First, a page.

Using NASA’s Hubble telescope, astronomers have observed an exoplanet that may have had two completely separate atmospheres in its lifetime. The exoplanet (that is, a planet outside our solar system), currently has an atmosphere gassed into existence from volcanoes and a roiling surface. But astronomers think some of that same atmosphere had a previous life; long before it was sucked into the planet’s mantle in the first place.
CNN reported on the discovery, which NASA recently announced. The astronomers say they used Hubble to observe the planet indirectly, detecting its atmospheric “fingerprints” thanks to the way they distort the light coming from its parent star.
Thanks to the gravitational pull from its parent star, as well as a nearby planet, GJ 1132 b is constantly subjected to tidal forces. That is, the gravitational pulls of both its parent star and the nearby planet are simultaneously tugging on GJ 1132, causing its crust to crack, its mantle to churn, and all of the subsequent volcanic activity. Which includes the outgassing of hydrogen, hydrogen cyanide, methane, and an aerosol haze.
In the planet’s past, however, the hydrogen from that toxic mix had another life as a blanket around GJ 1132. Using computer modeling, the astronomers think it’s likely GJ 1132 was once a “sub-Neptune” planet; that is a planet with a smaller radius than Neptune, but a larger mass. During this period of its life, it had an atmosphere of hydrogen and helium. But, thanks to the heat from its parent star, the helium blew off into space. The hydrogen, on the other hand, likely made its way into the planet’s magma mantle.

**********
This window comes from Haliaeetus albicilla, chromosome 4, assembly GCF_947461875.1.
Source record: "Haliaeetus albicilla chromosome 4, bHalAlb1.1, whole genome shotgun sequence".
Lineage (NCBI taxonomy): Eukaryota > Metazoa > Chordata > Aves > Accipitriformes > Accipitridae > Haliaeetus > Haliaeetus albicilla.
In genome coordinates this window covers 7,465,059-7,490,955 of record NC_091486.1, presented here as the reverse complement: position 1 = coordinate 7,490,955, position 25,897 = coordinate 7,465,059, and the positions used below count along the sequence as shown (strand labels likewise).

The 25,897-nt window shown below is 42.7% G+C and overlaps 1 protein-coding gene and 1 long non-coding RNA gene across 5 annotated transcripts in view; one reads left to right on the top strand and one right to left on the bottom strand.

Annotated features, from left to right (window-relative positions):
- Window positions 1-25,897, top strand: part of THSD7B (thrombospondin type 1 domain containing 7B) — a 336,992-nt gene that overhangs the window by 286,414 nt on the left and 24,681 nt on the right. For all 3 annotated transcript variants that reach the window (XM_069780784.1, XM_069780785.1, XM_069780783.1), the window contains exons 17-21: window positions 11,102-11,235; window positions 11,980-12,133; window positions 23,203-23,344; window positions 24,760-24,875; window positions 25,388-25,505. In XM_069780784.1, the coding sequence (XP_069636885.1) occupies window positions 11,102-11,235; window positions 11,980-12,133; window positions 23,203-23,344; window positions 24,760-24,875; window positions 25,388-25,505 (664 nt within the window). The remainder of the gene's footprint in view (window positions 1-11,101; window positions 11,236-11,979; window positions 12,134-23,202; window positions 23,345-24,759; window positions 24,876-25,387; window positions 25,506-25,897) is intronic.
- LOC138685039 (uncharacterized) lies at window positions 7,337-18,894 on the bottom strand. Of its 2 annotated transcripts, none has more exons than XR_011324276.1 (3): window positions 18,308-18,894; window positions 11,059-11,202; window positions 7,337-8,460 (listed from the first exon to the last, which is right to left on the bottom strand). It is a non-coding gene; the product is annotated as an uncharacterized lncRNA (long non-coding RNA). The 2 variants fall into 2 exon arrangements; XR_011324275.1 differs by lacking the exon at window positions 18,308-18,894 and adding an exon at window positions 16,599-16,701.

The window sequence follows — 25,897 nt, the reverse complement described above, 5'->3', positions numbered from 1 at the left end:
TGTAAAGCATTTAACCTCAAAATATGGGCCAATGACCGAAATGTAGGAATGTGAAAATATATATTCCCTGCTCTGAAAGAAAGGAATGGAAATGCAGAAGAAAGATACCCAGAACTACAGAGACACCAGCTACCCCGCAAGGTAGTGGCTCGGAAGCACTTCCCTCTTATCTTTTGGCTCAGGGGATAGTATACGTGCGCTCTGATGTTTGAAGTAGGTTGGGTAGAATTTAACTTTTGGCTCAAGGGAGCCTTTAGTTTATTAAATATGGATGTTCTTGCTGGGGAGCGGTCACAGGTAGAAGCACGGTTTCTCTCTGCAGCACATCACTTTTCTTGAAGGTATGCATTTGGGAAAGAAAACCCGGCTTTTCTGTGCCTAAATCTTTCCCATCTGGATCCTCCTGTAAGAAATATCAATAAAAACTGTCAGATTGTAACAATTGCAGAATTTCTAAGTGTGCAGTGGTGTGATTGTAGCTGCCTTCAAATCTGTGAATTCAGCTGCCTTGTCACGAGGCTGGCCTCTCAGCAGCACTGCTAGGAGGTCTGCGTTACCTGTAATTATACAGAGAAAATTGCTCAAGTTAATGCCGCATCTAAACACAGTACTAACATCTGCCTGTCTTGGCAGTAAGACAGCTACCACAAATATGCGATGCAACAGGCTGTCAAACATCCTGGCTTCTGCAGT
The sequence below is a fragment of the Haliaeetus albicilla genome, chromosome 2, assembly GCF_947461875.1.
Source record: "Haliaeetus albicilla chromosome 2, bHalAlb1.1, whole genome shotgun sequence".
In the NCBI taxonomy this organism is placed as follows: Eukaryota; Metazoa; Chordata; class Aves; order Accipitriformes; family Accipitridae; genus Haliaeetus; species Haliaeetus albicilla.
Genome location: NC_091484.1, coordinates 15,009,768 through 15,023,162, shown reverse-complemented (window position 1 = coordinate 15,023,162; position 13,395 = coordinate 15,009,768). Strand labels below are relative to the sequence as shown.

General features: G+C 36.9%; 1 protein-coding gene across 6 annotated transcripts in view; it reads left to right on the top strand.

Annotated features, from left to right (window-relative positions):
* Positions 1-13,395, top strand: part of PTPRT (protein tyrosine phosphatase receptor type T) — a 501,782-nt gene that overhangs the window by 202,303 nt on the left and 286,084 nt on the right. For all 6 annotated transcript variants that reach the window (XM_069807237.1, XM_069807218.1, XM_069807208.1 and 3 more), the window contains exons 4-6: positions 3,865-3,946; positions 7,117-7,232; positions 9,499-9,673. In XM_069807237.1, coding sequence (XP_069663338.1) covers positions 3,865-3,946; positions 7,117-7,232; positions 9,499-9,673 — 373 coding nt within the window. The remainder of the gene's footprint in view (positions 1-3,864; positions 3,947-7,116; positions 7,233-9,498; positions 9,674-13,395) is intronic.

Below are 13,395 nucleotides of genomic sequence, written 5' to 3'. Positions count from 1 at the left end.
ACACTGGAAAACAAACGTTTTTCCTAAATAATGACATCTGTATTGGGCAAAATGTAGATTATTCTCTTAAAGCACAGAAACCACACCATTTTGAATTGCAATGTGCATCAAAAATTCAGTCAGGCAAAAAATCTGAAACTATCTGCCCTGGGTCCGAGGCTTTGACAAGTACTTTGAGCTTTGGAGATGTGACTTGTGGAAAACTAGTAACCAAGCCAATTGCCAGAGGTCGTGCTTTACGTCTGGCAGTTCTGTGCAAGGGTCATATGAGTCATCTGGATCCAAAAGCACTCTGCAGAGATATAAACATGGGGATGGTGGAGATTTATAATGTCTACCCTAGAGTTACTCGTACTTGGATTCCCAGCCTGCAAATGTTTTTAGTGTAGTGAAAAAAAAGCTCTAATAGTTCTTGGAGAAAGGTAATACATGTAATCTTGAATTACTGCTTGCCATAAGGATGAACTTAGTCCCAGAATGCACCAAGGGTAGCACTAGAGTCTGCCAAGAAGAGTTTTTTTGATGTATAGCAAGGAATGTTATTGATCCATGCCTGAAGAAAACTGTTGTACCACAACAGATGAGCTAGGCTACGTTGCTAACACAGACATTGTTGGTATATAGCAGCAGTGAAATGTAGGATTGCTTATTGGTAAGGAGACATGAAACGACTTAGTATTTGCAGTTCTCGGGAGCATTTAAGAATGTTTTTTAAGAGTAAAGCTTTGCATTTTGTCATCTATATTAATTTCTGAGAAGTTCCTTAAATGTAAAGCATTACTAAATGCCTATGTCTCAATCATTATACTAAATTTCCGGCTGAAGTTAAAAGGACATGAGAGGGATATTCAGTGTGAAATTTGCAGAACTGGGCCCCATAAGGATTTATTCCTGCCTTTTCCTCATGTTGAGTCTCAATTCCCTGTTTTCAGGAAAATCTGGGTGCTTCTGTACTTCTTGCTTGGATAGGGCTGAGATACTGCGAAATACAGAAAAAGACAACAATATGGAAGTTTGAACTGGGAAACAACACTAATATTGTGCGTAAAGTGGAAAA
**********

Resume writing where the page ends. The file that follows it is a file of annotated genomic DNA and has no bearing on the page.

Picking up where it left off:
NASA says this is the first time astronomers have detected a “secondary atmosphere” on a planet outside of our solar system. Although we’ll have to wait for the upcoming launch of the James Webb Telescope to observe GJ1132 directly. Using Webb’s infrared vision, the astronomers think they’ll even be able to see down to the planet’s surface. Which probably looks like an endless landscape of volcanoes and lava rivers. I.e. a great place to have a lightsaber duel.
Feature image: NASA, ESA, and R. Hurt (IPAC/Caltech)